Instead I find myself with just a dozen posts before reaching 125 and no time to spare to visit my Edge Hill Station in the way I’d originally planned. Instead yesterday evening while in the vicinity I did a “drive by” photo shoot.

When I turned up the station was deserted – the ticket office closed and trains passing through without stopping on their way to Lime Street. For a station with such a history it’s a shame to see it so underused but there is perhaps still hope for it.

Last year one of the station buildings dating from 1836 was converted into a space for use by Metal, an “artistic laboratory to champion the need for continual investment in artistic investigation and the development of innovative ideas”.

Alas at 7pm on a Sunday evening it was closed, but at least that gives me a reason to get off at Edge Hill next time I’m passing through.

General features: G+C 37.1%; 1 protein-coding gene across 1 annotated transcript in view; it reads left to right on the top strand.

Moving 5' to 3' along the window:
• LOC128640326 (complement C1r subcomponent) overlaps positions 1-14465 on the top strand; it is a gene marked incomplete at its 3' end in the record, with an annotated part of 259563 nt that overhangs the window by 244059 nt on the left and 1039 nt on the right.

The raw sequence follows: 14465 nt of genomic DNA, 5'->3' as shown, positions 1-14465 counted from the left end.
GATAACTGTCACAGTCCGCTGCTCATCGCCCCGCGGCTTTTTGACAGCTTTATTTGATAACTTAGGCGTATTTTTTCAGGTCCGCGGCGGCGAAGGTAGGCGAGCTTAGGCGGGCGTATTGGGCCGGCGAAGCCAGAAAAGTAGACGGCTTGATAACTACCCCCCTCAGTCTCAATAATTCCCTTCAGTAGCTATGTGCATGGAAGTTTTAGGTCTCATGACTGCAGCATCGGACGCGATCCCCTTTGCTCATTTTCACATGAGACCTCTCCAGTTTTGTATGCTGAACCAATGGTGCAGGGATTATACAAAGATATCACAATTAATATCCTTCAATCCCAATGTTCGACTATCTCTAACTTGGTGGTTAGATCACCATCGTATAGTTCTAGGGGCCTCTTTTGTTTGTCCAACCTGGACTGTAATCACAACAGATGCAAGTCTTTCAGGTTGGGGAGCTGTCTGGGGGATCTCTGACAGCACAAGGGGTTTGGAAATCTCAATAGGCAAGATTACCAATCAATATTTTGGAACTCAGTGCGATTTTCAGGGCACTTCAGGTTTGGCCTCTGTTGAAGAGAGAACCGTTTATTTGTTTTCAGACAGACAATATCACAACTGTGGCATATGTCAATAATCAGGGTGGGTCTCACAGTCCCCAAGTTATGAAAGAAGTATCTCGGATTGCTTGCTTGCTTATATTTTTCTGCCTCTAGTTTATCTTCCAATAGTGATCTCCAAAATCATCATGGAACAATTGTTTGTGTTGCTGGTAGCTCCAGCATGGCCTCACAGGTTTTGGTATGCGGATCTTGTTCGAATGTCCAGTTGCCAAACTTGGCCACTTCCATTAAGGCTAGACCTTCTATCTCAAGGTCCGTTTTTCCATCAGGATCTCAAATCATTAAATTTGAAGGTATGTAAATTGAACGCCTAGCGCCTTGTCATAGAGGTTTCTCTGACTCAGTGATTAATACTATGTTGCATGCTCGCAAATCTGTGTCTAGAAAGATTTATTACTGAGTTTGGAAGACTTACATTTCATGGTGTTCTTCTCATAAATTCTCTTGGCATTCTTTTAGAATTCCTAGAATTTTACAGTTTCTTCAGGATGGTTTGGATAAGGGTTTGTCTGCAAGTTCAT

If you feel I’ve not done Edge Hill station justice, you’re probably right. Go check out what Scott, “railway architecture fan” and former Edge Hill student had to say about it on his travels around every station on the Merseyrail map.

The walk file: Edge Hill, Warwickshire

Yesterday’s Financial Times featured details of a walk up Edge Hill in Warwickshire:

Even at this limited altitude, just a couple of hundred metres above sea level, the views west show the plains of south Warwickshire stretching far into the horizon. A mile and a half down from the trail is the spot where, in 1642, the Battle of Edgehill – the opening contest of the civil war – was fought. King Charles I’s troops massed on the hill before the battle to observe their Roundhead enemies.

Edgehill Mountain Park, San Francisco, California

Ocean View Cantilever

People have now started telling me about other Edgehills and Edge Hills they’ve heard of and today’s hat tip goes to Andy Butler for pointing me to Edgehill Mountain Park in the Golden State.